Inside the International Court of Justice, judges hush. Outside, when they don’t fear for their reputation or re-election, they speak about the elephant in the courtroom. This elephant is the lack of means for individuals to sue states in the courts of other states and in international courts. Two examples of such judges: Hersch Lauterpacht and Dame Rosalyn Higgins.
Hersch Lauterpacht pleaded for an International Court of Human Rights, criticizing the positivistic statist view of International Law (IL): “Once the cobwebs of that antiquated theory have been swept aside, the procedural incapacity of individuals is deprived of its logical foundation.”1 Dame Rosalyn Higgins argues that “there is nothing in the nature of international law which”2 dictates that individuals should not be parties to the ICJ and continues:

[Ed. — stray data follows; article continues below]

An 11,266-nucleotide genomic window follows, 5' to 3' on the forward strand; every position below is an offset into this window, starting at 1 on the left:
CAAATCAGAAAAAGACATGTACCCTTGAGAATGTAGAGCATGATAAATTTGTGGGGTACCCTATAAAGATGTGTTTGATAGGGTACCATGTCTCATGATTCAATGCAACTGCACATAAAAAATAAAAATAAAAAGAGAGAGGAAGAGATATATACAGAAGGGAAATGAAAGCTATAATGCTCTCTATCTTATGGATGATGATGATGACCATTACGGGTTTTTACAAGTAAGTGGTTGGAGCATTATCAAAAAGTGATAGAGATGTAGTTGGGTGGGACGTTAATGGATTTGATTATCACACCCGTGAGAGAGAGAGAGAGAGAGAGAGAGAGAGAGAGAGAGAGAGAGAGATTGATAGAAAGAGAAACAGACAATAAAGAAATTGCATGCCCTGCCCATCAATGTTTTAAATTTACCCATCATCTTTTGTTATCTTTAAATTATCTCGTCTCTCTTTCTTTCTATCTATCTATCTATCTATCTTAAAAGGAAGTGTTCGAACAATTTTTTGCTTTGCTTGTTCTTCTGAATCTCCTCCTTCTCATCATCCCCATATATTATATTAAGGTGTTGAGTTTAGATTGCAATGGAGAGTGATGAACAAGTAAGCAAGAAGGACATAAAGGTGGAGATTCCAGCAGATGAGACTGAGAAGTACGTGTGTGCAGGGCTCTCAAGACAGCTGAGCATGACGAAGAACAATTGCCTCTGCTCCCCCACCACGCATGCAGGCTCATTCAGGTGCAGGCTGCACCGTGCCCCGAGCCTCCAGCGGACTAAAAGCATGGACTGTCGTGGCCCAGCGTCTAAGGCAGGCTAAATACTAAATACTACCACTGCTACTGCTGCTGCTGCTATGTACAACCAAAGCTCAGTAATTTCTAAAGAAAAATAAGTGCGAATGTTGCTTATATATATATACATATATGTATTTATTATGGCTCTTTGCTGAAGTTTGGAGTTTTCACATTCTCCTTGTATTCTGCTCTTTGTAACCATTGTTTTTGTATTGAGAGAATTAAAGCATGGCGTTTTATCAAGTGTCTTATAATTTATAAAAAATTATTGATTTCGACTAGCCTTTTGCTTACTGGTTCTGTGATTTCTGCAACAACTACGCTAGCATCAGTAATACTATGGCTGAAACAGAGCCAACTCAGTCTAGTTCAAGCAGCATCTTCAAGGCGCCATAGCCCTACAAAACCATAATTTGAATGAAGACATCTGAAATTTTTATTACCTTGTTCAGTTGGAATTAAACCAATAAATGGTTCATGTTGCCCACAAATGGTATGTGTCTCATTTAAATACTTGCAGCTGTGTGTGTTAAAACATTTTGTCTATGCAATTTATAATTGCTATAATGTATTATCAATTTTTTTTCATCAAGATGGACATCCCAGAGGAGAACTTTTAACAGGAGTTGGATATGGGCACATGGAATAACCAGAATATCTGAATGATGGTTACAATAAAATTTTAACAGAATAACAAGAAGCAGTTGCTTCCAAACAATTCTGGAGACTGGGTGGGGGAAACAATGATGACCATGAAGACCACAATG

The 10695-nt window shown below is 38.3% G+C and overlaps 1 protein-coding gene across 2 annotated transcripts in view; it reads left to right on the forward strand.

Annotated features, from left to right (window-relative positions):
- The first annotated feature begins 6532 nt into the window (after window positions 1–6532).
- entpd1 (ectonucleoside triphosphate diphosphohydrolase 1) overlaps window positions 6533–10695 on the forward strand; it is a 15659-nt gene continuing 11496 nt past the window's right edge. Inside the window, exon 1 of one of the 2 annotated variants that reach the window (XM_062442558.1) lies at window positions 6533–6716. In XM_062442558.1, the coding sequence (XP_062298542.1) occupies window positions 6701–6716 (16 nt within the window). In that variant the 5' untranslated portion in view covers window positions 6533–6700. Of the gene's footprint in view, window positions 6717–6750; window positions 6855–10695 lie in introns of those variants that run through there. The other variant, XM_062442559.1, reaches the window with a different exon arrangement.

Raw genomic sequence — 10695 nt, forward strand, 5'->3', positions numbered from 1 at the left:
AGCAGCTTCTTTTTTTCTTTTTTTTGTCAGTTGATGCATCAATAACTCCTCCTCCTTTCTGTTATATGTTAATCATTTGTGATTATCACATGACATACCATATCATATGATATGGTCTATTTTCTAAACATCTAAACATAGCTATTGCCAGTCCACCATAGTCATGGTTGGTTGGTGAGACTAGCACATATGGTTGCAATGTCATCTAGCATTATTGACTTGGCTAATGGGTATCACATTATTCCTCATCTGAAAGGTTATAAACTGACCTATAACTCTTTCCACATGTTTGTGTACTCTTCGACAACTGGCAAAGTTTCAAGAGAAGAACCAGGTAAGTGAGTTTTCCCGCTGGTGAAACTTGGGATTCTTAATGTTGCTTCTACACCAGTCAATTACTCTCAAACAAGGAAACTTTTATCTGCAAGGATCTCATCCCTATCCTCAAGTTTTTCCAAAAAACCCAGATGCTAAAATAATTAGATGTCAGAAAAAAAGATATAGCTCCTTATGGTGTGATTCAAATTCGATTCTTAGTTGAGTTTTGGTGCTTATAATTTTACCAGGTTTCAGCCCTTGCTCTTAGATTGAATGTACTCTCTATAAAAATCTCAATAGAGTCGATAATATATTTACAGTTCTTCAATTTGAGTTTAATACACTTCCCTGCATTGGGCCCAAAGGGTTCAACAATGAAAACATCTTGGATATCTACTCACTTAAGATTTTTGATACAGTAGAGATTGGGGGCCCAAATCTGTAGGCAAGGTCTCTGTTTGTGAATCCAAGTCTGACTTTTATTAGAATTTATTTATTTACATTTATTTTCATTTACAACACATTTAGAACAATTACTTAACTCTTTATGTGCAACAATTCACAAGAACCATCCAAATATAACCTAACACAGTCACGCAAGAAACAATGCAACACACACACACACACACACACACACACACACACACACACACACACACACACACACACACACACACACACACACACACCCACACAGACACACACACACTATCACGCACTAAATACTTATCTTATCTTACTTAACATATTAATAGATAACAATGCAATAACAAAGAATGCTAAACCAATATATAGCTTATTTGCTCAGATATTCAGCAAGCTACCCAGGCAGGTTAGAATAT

“Power, to be sure, rests still to a substantial degree with sovereign states: it is within their power, for the moment, to block the access of the individual to certain international tribunals and to continue to assert the old rule of nationality of claims. But the very notion of international law is not predicated upon this assumption, and the international legal system survives conceptually even were this to change. Additionally, these assumptions about access to international tribunals and force are in fact changing rapidly, with significant consequences in the delicate balance between the state and the individual.”3